Get permission for copyrighted materials

If you want to use text, photos, illustrations, tables, charts, or graphs from another publication or website, the material is likely copyrighted. Using them without permission is illegal. Therefore, EESC requires that you submit written documentation (email is acceptable) granting you permission to reproduce anything from another source.

Whom do I ask for permission?

Obtain written permission from the copyright holder, usually the publisher. For illustrations or photos, you sometimes also need to ask the artist or photographer.

If there’s no copyright notice, can I use material without permission?

It depends on when it was published. If it was published before March 1, 1989, you can use it. All works published after that date are considered copyrighted even if they don’t contain a notice.

Do I need permission to use material from a government publication?

Federal-government materials are not copyrighted. State-government materials might be.

Do I need permission to use copyrighted material from an out-of-print publication?

Yes. Ask the publisher. If the publisher is no longer in business, try to locate the author.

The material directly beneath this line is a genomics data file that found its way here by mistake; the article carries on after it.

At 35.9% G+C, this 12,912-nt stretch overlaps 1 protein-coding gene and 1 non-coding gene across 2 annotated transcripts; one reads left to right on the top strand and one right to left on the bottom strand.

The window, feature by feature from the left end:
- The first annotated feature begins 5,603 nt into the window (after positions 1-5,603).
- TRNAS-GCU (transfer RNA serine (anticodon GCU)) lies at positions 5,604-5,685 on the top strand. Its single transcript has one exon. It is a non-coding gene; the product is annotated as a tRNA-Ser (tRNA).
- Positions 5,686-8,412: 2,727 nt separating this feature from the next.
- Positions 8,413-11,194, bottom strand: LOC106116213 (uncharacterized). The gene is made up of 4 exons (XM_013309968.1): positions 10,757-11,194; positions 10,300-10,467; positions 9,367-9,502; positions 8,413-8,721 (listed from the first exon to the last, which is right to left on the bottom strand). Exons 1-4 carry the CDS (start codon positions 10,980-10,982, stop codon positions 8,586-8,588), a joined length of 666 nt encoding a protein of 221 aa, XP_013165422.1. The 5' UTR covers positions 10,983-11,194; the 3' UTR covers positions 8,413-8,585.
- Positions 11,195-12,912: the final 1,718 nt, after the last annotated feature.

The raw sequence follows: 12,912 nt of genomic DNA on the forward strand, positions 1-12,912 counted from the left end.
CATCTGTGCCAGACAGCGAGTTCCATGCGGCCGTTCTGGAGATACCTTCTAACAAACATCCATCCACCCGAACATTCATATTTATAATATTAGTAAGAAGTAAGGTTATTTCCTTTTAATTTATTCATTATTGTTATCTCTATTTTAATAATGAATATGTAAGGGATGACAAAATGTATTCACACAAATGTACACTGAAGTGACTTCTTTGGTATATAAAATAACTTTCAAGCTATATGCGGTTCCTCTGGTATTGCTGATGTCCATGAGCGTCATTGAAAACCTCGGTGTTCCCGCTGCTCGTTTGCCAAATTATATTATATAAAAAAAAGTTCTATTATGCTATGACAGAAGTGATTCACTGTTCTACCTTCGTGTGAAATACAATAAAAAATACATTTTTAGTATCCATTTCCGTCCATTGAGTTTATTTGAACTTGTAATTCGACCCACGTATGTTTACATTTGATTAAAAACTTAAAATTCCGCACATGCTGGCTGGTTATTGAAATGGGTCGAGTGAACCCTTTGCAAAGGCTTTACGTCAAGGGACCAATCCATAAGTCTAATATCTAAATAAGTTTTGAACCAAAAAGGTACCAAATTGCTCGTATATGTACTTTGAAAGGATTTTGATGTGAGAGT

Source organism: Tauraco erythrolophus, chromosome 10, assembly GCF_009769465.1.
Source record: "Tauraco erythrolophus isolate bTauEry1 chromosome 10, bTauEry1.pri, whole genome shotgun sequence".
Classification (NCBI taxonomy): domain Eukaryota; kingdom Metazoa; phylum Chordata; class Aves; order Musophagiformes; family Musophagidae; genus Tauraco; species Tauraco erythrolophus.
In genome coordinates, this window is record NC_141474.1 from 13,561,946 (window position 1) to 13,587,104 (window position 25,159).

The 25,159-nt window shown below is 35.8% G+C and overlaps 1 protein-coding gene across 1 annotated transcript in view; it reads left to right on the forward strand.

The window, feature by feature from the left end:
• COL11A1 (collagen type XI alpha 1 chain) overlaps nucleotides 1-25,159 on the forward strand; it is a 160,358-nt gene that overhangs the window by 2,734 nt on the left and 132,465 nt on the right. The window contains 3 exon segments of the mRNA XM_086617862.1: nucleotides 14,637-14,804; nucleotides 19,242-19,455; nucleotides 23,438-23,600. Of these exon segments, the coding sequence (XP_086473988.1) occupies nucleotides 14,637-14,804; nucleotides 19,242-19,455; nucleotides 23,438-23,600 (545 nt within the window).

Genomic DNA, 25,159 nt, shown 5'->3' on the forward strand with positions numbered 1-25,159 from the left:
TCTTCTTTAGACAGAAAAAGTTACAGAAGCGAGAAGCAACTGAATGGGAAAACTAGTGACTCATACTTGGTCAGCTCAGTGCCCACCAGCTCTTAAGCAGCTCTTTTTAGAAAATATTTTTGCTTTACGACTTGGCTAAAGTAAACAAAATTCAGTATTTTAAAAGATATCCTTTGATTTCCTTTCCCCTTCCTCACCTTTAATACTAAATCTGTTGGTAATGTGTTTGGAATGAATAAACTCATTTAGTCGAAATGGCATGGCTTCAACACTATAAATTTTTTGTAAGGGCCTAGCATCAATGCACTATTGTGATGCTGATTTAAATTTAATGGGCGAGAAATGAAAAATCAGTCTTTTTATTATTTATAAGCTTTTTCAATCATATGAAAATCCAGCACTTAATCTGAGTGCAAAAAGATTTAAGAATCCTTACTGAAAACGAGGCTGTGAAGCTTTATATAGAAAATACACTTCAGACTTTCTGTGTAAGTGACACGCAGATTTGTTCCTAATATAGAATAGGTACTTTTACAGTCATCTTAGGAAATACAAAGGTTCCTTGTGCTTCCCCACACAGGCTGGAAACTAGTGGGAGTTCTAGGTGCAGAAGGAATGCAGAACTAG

Do I need permission to use material from or to copy an OSU Extension publication?

If you’re part of OSU, you don’t need permission. The University is the copyright holder, so everyone at OSU can use the material. The exception to this is if someone else’s copyrighted material is in a publication and permission was only granted for that specific use.

Do I need permission to publish photos of people?

If there are people in your photographs, videos, podcasts, or other media and they are recognizable, it is best practice to get their permission in writing to use their likeness. University Relations and Marketing provides model release forms.

University Relations and Marketing can help you decide what your legal obligation is. Other resources include:

Have questions?

Contact: Jim Sloan, Publishing Team Leader